Monday, June 18, 2007

Poetry Blast '07!

A few months ago my wife discovered this poem online. It's by Mark Doty.

At the Gym

This salt-stain spot
marks the place where men
lay down their heads,
back to the bench,

and hoist nothing
that need be lifted
but some burden they've chosen
this time: more reps,

more weight, the upward shove
of it leaving, collectively,
this sign of where we've been:
shroud-stain, negative

flashed onto the vinyl
where we push something
unyielding skyward,
gaining some power

at least over flesh,
which goads with desire,
and terrifies with frailty.
Who could say who's

added his heat to the nimbus
of our intent, here where
we make ourselves:
something difficult

lifted, pressed or curled,
Power over beauty,
power over power!
Though there's something more

tender, beneath our vanity,
our will to become objects
of desire: we sweat the mark
of our presence onto the cloth.

Here is some halo
the living made together.

The upshot of most writing about exercise and sport can pretty well be summed up by the oft-repeated ABC Wide World of Sports tag line, "the thrill of victory and, agony of defeat." Real or imaginary, the stories generally end in one of two ways: great triumph or crushing humiliation. Don't get me wrong, as boring as I find most professional sports, I absolutely love books and movies about athletic contests. I must have watched ROCKY 40 times. And I couldn't name you three pro boxers currently in the circuit (well, maybe I could -- but only because I'm a fan of that other Rocky-offshoot: ESPN II's The Contender.)

I consider most sports to be the payoff in a metaphorical life-drama -- the third act of a drama in which I haven't been privy to Acts One or Two. Watching sports usually feels to me like walking in on the last half-hour of a movie, having missed all the setup. Lots of sound and fury, that to me, signifies nothing.

Strange to be admitting this as a trainer-guy, but I think what I love is the human drama behind all that sweat, technique, poise, and prowess. If I know something about the team I'm watching, or the players' histories, or something that's going on in an athlete's life off the field, then I start to care. I've got a sportswriter friend who convinced me that enjoying sports is a connaisseur's game. Know more, about the nuances of the game and about the players, and you love it more. The point was driven home to me last year when I went to see the Cardinals play the Dodgers with a close friend. Damned if my pal Johnny didn't know so much about each guy who came up to bat, about each person's quirks and proclivities and personal history that each pitch became a tiny three-act drama, and for once, in my eyes, the game took on a scale appropriate to its status as the mythic Great American Sport.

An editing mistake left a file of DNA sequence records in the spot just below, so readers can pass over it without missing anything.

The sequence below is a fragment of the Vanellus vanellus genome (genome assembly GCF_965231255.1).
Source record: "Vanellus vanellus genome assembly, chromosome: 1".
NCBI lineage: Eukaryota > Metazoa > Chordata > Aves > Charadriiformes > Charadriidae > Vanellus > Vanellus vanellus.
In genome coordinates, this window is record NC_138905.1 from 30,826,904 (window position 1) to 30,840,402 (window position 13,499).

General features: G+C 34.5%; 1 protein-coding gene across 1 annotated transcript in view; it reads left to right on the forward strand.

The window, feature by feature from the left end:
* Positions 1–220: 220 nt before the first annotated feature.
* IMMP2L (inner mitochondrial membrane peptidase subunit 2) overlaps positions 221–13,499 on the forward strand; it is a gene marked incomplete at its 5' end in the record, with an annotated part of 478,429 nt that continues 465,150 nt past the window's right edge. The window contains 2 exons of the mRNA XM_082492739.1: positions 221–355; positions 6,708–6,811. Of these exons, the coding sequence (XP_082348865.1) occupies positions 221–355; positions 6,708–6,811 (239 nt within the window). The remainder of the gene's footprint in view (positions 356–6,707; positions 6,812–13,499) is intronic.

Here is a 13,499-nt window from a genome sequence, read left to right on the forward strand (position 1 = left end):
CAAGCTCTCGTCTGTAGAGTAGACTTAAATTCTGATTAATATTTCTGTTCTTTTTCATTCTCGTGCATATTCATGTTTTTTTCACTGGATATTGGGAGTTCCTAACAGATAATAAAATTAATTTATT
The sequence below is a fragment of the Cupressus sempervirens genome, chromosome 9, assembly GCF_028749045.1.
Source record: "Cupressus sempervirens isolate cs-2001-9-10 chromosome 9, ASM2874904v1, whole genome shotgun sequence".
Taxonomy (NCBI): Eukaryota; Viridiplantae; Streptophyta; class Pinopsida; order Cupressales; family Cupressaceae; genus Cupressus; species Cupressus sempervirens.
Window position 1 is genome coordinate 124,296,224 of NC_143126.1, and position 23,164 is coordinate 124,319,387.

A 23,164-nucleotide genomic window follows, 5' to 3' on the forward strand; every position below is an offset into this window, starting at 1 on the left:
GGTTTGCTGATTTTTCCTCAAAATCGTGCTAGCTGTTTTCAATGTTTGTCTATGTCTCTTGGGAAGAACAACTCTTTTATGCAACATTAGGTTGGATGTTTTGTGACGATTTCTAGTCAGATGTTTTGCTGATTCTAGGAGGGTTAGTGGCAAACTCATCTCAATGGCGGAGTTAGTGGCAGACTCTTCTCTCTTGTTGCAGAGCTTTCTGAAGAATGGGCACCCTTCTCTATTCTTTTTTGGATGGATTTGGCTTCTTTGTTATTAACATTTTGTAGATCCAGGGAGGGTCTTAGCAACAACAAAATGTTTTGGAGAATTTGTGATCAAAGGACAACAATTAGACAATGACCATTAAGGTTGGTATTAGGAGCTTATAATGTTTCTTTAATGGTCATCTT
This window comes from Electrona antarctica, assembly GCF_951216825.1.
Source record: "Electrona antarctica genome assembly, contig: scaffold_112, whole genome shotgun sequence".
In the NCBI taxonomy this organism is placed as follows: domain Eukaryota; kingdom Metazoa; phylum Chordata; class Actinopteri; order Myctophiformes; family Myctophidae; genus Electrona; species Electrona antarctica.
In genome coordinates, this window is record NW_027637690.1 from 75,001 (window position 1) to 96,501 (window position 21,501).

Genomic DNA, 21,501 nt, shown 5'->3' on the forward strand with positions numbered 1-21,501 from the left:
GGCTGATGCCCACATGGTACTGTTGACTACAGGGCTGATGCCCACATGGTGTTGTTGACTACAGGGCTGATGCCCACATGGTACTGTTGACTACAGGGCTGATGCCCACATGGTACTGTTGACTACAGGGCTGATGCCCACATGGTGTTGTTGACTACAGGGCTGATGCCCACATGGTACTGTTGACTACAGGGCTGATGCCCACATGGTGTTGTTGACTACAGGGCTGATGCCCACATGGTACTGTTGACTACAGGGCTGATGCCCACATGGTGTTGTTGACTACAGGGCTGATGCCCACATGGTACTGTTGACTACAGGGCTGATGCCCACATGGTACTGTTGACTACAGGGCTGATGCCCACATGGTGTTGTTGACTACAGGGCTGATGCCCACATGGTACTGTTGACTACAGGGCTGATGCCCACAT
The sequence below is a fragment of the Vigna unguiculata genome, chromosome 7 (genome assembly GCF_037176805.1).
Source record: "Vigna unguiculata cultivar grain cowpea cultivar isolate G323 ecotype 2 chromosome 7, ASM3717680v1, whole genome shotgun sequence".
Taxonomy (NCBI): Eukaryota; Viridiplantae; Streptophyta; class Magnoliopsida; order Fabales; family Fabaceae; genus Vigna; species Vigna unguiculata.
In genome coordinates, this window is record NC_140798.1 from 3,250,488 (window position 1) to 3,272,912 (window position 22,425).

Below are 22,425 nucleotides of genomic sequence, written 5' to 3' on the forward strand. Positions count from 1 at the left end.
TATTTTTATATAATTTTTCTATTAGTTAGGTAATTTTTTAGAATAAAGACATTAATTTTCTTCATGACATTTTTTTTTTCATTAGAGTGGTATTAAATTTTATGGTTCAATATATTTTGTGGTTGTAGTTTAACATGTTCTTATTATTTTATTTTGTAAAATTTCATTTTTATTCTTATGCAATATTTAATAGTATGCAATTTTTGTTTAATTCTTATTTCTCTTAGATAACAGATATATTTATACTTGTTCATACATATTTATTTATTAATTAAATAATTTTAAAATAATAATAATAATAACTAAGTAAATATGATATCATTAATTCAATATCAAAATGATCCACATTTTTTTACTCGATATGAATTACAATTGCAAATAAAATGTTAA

Now, on to Mark Doty's poem. It's about working out by oneself, which for most people bears about as much resemblance to team sports as Xbox has to Nascar. Still, something compels me, and people like me, to keep doing exercising, even to spend a fair amount of time and energy thinking and writing about it. In my more reflective moods I'll sit down like Rodin's "The Thinker" and try to apply the collective force of my few active brain cells towards figuring out what the Sam Hill keeps me and a handful of other gym addicts doing our thing.

We're talking about bench-pressing, here, not the flight of the bumblebee, but Doty still manages to get at something here, the "something more / tender, beneath our vanity, / our will to become objects / of desire: we sweat the mark / of our presence onto the cloth."

I often joke that without vanity I'd have no job. I still think there's truth to that, but I think as a motivating force vanity burns itself out pretty fast. At some point, you either start to enjoy working out -- be it the simple act of regularly and systematically confronting your limits, or the cameraderie of the gym environment, or the meditative place that a good workout takes you -- or you hang it up. Why some people start to enjoy this weird practice of "hoisting nothing that need be lifted" and others see nothing in it but lunacy is a mystery to me.

Some months ago I met a guy at the swimming pool who was going on 90 years old. He kept whacking me with his arm when we passed one another in the lane, so I stopped him, respectfully, to address the issue. Turned out he had shoulder problems and general mobility issues and good, long swimming form had long ago become impossible for him. And muscles, a six-pack, a killer physique? Not really in the cards for him, realistically speaking. Still, there he was, hashing away, doing his best, putting in the hours and the effort. He'd swum varsity at USC back in the day, and had even gone to the Olympic trials.

Was it in fact vanity that still motivated Bob? Or some need to relive his days of glory? Or was it the simple joy of doing it? Or was he raging against the dying of the light?

I'm enough of an exercise nut to think that using and moving the body, at whatever level we're capable, in and of itself, can be incredibly fulfilling. I think we actually learn from movement, just as we learn from reading or conversing or listening to music or looking at great art. Mark Doty's poem gets at some of the collective, communal, secular-religiosity of weight training -- and as I said he's on to something. When I'm doing my job right, I'm trying to help people see what that might be.

More on all this to come...


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